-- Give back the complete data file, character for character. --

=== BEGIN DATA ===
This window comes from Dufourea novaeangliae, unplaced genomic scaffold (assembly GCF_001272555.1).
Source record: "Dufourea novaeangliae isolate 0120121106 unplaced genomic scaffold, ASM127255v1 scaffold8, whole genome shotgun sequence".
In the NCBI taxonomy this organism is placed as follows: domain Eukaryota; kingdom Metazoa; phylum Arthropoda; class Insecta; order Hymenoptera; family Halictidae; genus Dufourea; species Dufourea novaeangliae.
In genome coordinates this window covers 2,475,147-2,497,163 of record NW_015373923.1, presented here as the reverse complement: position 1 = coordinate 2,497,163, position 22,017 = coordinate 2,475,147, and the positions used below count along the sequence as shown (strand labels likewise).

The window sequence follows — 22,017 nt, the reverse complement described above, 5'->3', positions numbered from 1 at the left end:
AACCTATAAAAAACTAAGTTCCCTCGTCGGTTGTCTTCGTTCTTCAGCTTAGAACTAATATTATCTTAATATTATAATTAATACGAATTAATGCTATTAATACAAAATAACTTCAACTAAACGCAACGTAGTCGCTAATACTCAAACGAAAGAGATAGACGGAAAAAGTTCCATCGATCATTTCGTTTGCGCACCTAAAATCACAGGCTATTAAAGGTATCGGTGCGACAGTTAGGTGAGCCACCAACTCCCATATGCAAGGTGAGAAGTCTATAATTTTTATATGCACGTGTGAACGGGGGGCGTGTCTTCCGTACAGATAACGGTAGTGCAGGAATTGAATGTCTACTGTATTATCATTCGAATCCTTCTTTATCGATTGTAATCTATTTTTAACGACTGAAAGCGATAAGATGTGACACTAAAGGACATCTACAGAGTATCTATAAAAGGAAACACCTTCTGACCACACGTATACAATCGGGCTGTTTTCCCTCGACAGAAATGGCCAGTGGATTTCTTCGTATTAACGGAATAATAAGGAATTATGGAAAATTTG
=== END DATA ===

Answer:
This window comes from Dufourea novaeangliae, unplaced genomic scaffold (assembly GCF_001272555.1).
Source record: "Dufourea novaeangliae isolate 0120121106 unplaced genomic scaffold, ASM127255v1 scaffold8, whole genome shotgun sequence".
In the NCBI taxonomy this organism is placed as follows: domain Eukaryota; kingdom Metazoa; phylum Arthropoda; class Insecta; order Hymenoptera; family Halictidae; genus Dufourea; species Dufourea novaeangliae.
In genome coordinates this window covers 2,475,147-2,497,163 of record NW_015373923.1, presented here as the reverse complement: position 1 = coordinate 2,497,163, position 22,017 = coordinate 2,475,147, and the positions used below count along the sequence as shown (strand labels likewise).

The window sequence follows — 22,017 nt, the reverse complement described above, 5'->3', positions numbered from 1 at the left end:
AACCTATAAAAAACTAAGTTCCCTCGTCGGTTGTCTTCGTTCTTCAGCTTAGAACTAATATTATCTTAATATTATAATTAATACGAATTAATGCTATTAATACAAAATAACTTCAACTAAACGCAACGTAGTCGCTAATACTCAAACGAAAGAGATAGACGGAAAAAGTTCCATCGATCATTTCGTTTGCGCACCTAAAATCACAGGCTATTAAAGGTATCGGTGCGACAGTTAGGTGAGCCACCAACTCCCATATGCAAGGTGAGAAGTCTATAATTTTTATATGCACGTGTGAACGGGGGGCGTGTCTTCCGTACAGATAACGGTAGTGCAGGAATTGAATGTCTACTGTATTATCATTCGAATCCTTCTTTATCGATTGTAATCTATTTTTAACGACTGAAAGCGATAAGATGTGACACTAAAGGACATCTACAGAGTATCTATAAAAGGAAACACCTTCTGACCACACGTATACAATCGGGCTGTTTTCCCTCGACAGAAATGGCCAGTGGATTTCTTCGTATTAACGGAATAATAAGGAATTATGGAAAATTTG